As TIPRA Motha’s Wave Recedes, BJP and Left Woo Tribals Ahead of Lok Sabha Polls

Water, food, and job crises in the hills are slowly and gradually contributing to the dissent against the Motha.

5 min read
Hindi Female

Ahead of the Lok Sabha elections next year, there is an indication of a change taking place in the hills of the northeastern state of Tripura.

The hills, currently dominated by the TIPRA Motha of the royal scion Pradyot Debbarman, are witnessing the start of a renewed political battle ahead of the Lok Sabha polls with the ruling BJP and the Opposition CPI(M) starting their work. This preparation work is also done keeping in mind the pending Village Committee polls — still not known when these polls pending since March 2021 would be held.


TIPRA Motha: Signs of a Receding Wave

The TIPRA Motha, which attracted attention through its stunning performance by winning 13 seats in its debut election early this year in the state assembly polls and became the main Opposition party, is now grappling to maintain the momentum in the hills. There are reasons for that.

The party first shot into the state’s politics after it came to power in the Tripura Tribal Areas Autonomous District Council (TTAADC) in 2021 banking on the promise of Greater Tipraland, a demand which isn’t properly described by the party.

Two years later it fought the state polls again on Greater Tipraland but it adopted a soft approach to the issue by bringing forward the issue of a constitutional solution for the tribals of the state. After the elections, for months, it talked about a Centre-appointed “interlocutor” to look into its demand for a constitutional solution.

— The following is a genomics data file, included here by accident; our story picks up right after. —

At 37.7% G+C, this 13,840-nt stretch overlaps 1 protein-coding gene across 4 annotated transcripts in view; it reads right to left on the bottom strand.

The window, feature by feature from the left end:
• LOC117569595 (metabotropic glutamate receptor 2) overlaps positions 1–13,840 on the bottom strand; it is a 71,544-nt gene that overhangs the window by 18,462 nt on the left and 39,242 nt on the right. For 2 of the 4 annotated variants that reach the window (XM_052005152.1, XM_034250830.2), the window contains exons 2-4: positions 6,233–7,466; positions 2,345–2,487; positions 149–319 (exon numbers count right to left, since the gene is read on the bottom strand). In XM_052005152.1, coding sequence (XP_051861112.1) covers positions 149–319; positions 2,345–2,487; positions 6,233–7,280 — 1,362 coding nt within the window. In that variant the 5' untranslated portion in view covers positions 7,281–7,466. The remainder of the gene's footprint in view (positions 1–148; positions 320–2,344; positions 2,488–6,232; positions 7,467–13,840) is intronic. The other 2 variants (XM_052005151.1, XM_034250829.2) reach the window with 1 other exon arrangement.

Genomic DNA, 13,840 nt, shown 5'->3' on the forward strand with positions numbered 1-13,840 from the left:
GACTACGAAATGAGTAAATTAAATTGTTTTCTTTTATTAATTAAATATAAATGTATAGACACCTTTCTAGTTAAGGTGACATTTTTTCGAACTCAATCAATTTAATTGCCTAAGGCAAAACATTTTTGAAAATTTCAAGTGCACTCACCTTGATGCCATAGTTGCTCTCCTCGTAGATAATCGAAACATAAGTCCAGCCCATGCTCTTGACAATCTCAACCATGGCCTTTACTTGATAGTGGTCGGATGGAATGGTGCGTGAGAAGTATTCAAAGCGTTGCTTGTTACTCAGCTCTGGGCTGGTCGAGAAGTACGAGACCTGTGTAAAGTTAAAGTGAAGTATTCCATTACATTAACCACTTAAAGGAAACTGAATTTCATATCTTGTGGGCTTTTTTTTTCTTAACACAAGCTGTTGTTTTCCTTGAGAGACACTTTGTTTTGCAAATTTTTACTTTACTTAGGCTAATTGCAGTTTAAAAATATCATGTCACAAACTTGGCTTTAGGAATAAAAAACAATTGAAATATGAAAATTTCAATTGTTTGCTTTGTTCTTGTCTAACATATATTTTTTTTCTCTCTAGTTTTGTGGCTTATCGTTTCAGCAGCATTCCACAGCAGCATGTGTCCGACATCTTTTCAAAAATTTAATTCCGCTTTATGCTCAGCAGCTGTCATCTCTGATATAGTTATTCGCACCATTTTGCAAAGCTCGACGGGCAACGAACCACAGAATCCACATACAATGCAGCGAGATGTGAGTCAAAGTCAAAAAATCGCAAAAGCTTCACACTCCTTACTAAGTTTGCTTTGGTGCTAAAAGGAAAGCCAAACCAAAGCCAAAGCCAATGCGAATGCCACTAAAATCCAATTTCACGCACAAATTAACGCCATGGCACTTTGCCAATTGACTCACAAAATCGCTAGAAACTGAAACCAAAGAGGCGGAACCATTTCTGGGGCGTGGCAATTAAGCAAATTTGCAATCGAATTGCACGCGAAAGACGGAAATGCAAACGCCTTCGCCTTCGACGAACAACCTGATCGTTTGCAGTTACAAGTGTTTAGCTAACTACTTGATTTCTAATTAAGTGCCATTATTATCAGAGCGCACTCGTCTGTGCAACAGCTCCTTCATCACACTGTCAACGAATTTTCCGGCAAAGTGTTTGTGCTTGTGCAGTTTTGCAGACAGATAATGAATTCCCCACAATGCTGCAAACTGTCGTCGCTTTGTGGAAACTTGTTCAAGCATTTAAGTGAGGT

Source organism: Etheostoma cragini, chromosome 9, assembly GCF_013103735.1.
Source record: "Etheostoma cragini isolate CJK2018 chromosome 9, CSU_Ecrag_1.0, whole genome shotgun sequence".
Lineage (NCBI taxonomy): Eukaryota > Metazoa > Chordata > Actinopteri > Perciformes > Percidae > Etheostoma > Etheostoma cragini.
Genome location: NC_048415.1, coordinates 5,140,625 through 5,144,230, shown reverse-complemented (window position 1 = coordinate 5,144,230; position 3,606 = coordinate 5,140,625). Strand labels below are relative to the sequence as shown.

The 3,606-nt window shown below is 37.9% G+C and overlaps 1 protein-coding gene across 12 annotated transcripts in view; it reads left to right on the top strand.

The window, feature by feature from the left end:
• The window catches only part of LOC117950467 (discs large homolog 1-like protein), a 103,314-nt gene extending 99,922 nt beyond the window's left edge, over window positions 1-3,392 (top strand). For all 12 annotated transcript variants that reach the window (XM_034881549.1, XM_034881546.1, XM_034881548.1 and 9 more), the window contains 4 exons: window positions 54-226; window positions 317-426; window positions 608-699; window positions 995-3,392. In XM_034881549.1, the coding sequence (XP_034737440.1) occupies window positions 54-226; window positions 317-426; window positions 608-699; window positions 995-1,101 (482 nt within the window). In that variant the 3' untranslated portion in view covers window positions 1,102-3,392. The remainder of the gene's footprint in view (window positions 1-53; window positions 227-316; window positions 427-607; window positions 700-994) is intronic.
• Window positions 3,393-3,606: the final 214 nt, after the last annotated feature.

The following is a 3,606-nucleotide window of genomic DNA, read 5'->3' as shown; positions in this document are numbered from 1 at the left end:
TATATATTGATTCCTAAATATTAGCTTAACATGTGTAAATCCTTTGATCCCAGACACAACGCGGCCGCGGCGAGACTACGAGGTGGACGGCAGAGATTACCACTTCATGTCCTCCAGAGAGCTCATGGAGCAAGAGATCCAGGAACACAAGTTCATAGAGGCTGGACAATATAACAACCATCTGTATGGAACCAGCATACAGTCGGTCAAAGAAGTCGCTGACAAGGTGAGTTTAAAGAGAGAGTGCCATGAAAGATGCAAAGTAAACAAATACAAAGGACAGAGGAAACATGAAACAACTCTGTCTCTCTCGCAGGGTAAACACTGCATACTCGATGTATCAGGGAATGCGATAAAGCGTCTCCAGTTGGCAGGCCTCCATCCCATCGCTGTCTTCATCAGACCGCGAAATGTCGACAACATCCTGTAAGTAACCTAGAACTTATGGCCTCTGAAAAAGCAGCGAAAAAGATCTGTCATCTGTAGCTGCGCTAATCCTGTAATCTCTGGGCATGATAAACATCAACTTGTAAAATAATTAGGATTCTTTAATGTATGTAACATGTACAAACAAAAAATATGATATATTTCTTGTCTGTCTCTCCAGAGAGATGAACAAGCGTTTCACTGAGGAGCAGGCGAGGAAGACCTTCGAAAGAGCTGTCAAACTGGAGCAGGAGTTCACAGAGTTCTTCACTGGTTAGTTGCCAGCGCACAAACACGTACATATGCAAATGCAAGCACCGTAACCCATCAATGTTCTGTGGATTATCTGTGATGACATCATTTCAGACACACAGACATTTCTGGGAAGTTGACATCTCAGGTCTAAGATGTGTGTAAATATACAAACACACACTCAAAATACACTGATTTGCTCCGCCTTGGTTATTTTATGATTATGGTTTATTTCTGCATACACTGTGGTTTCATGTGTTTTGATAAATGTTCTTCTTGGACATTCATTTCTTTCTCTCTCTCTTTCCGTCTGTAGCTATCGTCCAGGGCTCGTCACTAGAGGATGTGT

Pradyot himself said several times about a Centre-appointed “interlocutor” visiting the state but that didn’t happen. Importantly, both the Centre and the state government, as of now, have avoided mentioning the word “interlocutor”. That was visible when the state government introduced the supposed “interlocutor” AK Mishra as advisor of the government of India on northeast affairs.

The shift of the party’s stand from Greater Tipraland to a constitutional solution to an interlocutor has only created confusion among the party’s rank and file. Amid this, the party, despite being the main Opposition party in the state assembly, took a soft approach towards the BJP adding to more confusion.

After the elections, even the party’s activities have lessened, barring some occasional protests here and there. Although now aware of the ground reality and delay of the visit of the “interlocutor”, Pradyot has again sharpened its attack against BJP and called his supporters to re-ignite the Greater Tipraland demand. In addition to this, there have been water, food and job crises in the remote hill areas — and all these things are slowly and gradually contributing to the dissent against Motha.


The BJP’s Renewed Push to Wrest the Hills

After coming to power in the state for the second time, although with a reduced vote share and tally, the saffron party has been in an advantageous position in the hills. On June 9, the party’s tribal wing Janajati Morcha along with its ally Indigenous People’s Front of Tripura organised a rally called Janajati Yuba Sandesh in Khumulwng, the headquarters of the TTAADC. The main target of the BJP-IPFT rally was TIPRA Motha.

Former deputy chief minister Jishnu Debbarman, who also belongs to the same royal family of the state to which Pradyot belongs, criticised Motha for engaging in divisive politics and pledged to seek votes as a “sevak”, not as a king — this was an indirect attack against Pradyot. Apart from him, other notable leaders present in the rally include state BJP president Rajib Bhattacharjee, BJP’s MP Rebati Tripura from East Tripura Lok Sabha constituency, state tribal welfare minister Bikas Debbarma, who is also the state president of the Janajati Morcha, and the IPFT’s lone MLA and state minister Shukla Charan Noatia.